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NOAA Satellites observe the Arctic ocean and atmosphere to understand and forecast Arctic change.

Photo: NOAA



About Our Work in the Arctic //

NOAA’s National Environmental Satellite Data and Information Service provides access to over 30 years of ice and atmosphere properties from satellite data. Real-time satellite data are critical for accurate forecasting and warning of events, such as rapid sea ice formation and frequent storms that pose major hazards to life, property, and economic activities in the Arctic. Sea ice forecasts, primarily based on satellite and other data, are important for many stakeholders to operate in the marine environment, including the U.S. Coast Guard, Arctic coastal communities and Alaska Native populations, the oil and gas and fishing industries, first responders to emergencies, and scientific researchers. NOAA works to maintain real-time access to  national and international satellites to fill critical gaps in observations and integrates satellite data into regional products and scientific analyses.

National Environmental Satellite, Data, and Information Service Home //

National Centers for Environmental Information Arctic Action Team //

Focus Areas

Arctic Report Card

Tracking recent environmental changes relative to historical records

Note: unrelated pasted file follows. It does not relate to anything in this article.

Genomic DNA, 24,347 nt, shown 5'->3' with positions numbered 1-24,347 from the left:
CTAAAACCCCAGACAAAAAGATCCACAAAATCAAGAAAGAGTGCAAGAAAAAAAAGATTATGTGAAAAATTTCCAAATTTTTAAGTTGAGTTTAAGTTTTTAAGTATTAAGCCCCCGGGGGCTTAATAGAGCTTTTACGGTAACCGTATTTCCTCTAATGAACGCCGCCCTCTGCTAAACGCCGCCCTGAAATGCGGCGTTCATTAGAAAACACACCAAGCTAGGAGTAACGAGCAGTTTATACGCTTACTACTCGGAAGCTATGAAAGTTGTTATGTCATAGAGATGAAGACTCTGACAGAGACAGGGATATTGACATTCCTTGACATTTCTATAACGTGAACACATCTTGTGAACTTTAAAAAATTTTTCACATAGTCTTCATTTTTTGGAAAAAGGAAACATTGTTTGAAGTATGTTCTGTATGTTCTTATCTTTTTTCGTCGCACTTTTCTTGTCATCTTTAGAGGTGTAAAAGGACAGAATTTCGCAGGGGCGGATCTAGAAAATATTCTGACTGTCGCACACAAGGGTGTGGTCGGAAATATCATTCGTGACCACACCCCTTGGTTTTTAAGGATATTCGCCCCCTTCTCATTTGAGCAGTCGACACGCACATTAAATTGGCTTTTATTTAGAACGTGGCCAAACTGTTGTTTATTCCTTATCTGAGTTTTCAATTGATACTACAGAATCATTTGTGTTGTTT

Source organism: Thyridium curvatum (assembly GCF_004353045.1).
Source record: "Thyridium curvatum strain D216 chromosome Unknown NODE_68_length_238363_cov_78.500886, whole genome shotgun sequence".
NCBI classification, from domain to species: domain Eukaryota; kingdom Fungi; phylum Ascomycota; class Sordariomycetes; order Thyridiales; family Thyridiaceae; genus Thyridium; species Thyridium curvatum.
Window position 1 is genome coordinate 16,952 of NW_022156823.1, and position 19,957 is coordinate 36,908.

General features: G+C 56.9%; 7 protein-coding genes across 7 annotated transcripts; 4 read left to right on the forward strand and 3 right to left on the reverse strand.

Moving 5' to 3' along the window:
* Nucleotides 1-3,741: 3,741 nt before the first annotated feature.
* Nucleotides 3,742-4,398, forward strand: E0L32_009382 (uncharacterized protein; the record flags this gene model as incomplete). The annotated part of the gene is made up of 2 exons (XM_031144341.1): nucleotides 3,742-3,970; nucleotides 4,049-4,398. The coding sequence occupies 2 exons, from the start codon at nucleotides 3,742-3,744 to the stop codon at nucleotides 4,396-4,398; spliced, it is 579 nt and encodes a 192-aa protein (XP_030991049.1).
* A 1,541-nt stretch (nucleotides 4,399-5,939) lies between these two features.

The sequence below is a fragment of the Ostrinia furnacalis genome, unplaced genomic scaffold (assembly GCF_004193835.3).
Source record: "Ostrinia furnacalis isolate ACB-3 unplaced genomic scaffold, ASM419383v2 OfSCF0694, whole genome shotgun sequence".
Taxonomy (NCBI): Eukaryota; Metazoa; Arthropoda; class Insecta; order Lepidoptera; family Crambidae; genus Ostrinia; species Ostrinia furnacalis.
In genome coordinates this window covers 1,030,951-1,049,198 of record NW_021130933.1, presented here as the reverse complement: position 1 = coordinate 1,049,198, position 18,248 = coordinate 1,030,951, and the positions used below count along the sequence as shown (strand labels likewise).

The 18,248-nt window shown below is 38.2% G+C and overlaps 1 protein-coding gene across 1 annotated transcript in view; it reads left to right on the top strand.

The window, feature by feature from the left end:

Conserving and managing our Arctic Ocean resources


Providing weather information to protect lives, property, and management



Observing the Arctic ocean and atmosphere to understand and forecast Arctic change



Providing environmental intelligence to understanding the complex Arctic system



Conserving and managing Arctic living marine resources and their habitats



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About Our Organization

Issued annually since 2006, the Arctic Report Card is a timely and peer-reviewed source for clear, reliable and concise environmental information on the current state of different components of the Arctic environmental system relative to historical records. The Report Card is intended for a wide audience, including scientists, teachers, students, decision-makers and the general public interested in the Arctic environment and science.

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